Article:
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Repair a wheelbarrow inner tube?

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DrPhill

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I assume the process is just the same as a bike, and I can use the same stuff..... but is it worth it? I can buy a new puncture-proof wheel (complete) for less than 15gbp delivered.....

What would you do?
 

Fitzroy

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I bought a new wheel recently as the tire was also perished. When it arrived although the dimensions were the same the spindle from the old wheel was too loose fit. Luckily I could just swap the tyre and tube to the old hub as they were the same size.

I guess wheelbarrows aren’t that precise so new may not match old.

Fitz.
 

Aquachiefofficer

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I've got a garden trolley and wheelbarrow. After the umpteenth puncture repair I bit the bullet and changed all 5 tyres for solid rubber.
Best move I ever made!
Paul
 

HappyHacker

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Aquachiefofficer":f6650wgz said:
I've got a garden trolley and wheelbarrow. After the umpteenth puncture repair I bit the bullet and changed all 5 tyres for solid rubber.
Best move I ever made!
Paul
Are the new solid tyres any improvement on the old ones? I have had wheel barrows in the past with solid wheels and they were horrible, the smallest stone in the way would cause it to try and stop especially when fully loaded. The pneumatic wheels would just ride over stones or lumps.

I had a Rotti that did not like wheels and would bite them so I have spent many a happy hour repairing wheel barrow tyres as they were just the right size for her to give them a good bite. Fortunately the car tyres were just a bit too wide for her. I tried the puncture proofing liquid you put in the tyre but it does not work very well when the puncture is on the side :cry:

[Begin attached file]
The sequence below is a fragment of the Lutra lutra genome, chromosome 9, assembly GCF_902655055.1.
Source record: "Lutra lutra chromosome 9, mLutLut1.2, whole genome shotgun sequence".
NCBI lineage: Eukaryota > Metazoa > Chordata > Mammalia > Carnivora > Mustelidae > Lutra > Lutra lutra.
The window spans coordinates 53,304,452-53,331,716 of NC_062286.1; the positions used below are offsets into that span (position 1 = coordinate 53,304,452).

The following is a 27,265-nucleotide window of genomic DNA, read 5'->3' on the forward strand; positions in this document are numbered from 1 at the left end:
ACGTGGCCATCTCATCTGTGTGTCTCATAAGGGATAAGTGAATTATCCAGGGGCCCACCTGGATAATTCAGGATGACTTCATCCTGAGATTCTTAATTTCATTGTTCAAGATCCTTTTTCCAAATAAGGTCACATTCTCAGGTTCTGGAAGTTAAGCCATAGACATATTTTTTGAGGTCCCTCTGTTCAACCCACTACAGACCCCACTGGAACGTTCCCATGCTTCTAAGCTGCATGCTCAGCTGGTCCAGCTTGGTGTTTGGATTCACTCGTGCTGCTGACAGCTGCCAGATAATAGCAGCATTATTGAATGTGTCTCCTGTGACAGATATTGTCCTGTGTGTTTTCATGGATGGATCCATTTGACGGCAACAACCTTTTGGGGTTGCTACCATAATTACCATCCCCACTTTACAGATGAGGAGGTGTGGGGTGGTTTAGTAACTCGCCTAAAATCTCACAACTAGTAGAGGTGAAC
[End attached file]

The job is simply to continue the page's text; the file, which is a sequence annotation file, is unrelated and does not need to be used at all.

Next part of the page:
DrPhill

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Bm101":2gl51u7c said:
https://www.ebay.co.uk/itm/183291123888?ul_noapp=true
Time versus cost versus personal circumstance.
I did not think of that.... makes repair kits look expensive!

Fitzroy":2gl51u7c said:
I bought a new wheel recently as the tire was also perished.
Hmm.. my tyre looks quite well cracked. That may swing it for a complete replacement. I do not use the barrow much, but when I do need it I dont want hassle with a flat tyre.

phil.p":2gl51u7c said:
A few weeks ago Aldi had wheelbarrow wheels for £8.
That would suit.... except it is 25 miles of slow driving to my nearest Aldi (my fault for living in the sticks). Mind you the puncture-proof ones are just under double that.
 

Bm101

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If you have bike tyre irons you're set.
 

MikeG.

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HappyHacker":3dwswqrn said:
Aquachiefofficer":3dwswqrn said:
I've got a garden trolley and wheelbarrow. After the umpteenth puncture repair I bit the bullet and changed all 5 tyres for solid rubber.
Best move I ever made!
Paul
Are the new solid tyres any improvement on the old ones? I have had wheel barrows in the past with solid wheels and they were horrible, the smallest stone in the way would cause it to try and stop especially when fully loaded. The pneumatic wheels would just ride over stones or lumps...........
Yep, solid tyres are just about unusable on a building site. If you are simply using a wheelbarrow for collecting dead-heads off roses from the other side of your croquet lawn, then perhaps a solid tyre might work. In the real world, however, they're a nightmare.

And yes, you repair a barrow inner tube in precisely the same way as a bike inner tube. It's just a bigger pain getting the wheel off.
 

DrPhill

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A whole gamut of opinions....

Repairing the old tube seems more environmentally friendly, but I remember patches on patches on my school bike inner tubes..... maybe I am more competent now? The low price of replacement inners makes repair seem pointless.

I am going to try the puncture proof replacement. The puncture-proof tyres do seem to have a reputation for stiffness, which makes them hard to use on uneven surfaces. For me this matters far less as I almost always use them on concrete or paved paths. Mainly for transporting coal, or logs, or bags of compost.

Thanks for the opinions - they helped me decide
 

Aquachiefofficer

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Apologies to the professionals I seem to have upset by my recommendation of solid tyres, but as DrPhil says he uses his barrow mainly on paved or concreted paths as do I. They work well for me in the uses I put them to around the garden and driveway.